10 Tips for Better Sunset Portraits 


Sunset Portrait Tip #1: Use off-camera flash if you have the equipment.  Since sunset portraits are always back-lit, a little fill flash will make all the difference between muddy and dark faces without the flash, compared to beautiful soft light with the right flash.
 

Sunset Portrait Tip #2:  Although most sunset portraits use flash, you can also capture a beautiful and trendy look by correctly exposing the subject and overexposing the background.  This look is really in style lately.  Learn more about it in this previous post.
 

Sunset Portrait Tip #3: After shooting the classic shots, try also shooting a few silhouettes of the subject’s shape in front of the sunset in the background.
 

Sunset Portrait Tip #4:  Try to find a balance between aperture and shutter speed.  You will probably want an aperture of at least f/5.6 so that the clouds in the sunset are relatively sharp, but you’ll want a low enough aperture and long enough aperture to gather enough light during this low-light situation.  I shoot most of my sunset portraits at f/8.
 

Sunset Portrait Tip #5:  If you can use off-camera flash to illuminate the subject, then use a faster shutter speed to underexpose the background.  Underexposed sunsets are more rich in color.
 

Sunset Portrait Tip #6:  If shooting without a flash, I prefer to shoot aperture priority mode while the sun is still above the horizon, but I switch to manual as soon as the sun dips below the horizon.  Aperture priority is handy when the sun is in the sky because it will automatically adjust the exposure when your subject moves slightly to block more or less of the bright sun.  Even slight movements of the subject can drastically impact the correct exposure.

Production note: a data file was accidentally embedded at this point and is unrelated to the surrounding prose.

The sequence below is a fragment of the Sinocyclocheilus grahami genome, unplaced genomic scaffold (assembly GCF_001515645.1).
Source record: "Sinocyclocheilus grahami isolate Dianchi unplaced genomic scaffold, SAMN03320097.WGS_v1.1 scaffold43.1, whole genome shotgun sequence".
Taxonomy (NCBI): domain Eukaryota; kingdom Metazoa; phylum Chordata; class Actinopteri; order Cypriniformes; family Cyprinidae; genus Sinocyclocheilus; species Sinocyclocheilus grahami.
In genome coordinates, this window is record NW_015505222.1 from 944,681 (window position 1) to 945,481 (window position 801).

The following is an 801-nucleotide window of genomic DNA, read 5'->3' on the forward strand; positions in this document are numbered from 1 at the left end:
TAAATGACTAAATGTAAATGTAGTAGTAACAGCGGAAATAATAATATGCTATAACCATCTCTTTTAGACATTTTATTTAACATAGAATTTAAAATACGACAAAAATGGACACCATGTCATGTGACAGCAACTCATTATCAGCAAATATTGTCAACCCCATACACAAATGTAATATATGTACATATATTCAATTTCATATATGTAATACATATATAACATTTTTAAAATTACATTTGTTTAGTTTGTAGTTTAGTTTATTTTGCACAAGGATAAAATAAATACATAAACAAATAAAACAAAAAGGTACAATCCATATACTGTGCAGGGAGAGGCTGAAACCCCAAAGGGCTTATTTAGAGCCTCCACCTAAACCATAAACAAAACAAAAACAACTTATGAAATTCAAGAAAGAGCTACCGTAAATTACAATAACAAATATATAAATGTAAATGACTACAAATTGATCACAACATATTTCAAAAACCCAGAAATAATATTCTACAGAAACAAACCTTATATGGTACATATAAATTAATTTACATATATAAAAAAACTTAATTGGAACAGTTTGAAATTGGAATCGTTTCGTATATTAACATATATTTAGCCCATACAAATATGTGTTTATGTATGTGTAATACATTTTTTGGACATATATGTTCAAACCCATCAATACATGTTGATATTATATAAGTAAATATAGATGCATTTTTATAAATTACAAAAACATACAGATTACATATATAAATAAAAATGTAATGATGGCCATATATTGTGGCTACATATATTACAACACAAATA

Sunset Portrait Tip #7: If shooting with a flash, consider using a CTO gel to warm the light.  Sometimes it looks strange to have a daylight balanced white light to illuminate the subject when the light produced by the sunset is usually warm.  If you haven’t used gels before, you can buy them for REALLY cheap on Amazon.
 

Sunset Portrait Tip #8: To make sure you haven’t overexposed the sky, point the camera up to the sunset to meter, and then recompose the shot to include the subject.
 

Sunset Portrait Tip #9: Ditch the auto white balance.  I have never seen a camera nail the white balance for sunsets consistently.  For sunsets, you’ll probably want a white balance between 3,000 and 4,000 kelvin.  If you shoot in RAW, then have no fear because you can change the white balance after the fact.
 

Sunset Portrait Tip #10: Don’t forget to apply all the general sunset photography tips that aren’t necessarily specific to portraits.  If you missed the post a few weeks ago, check out this post entitled 30 tips for sunset photography.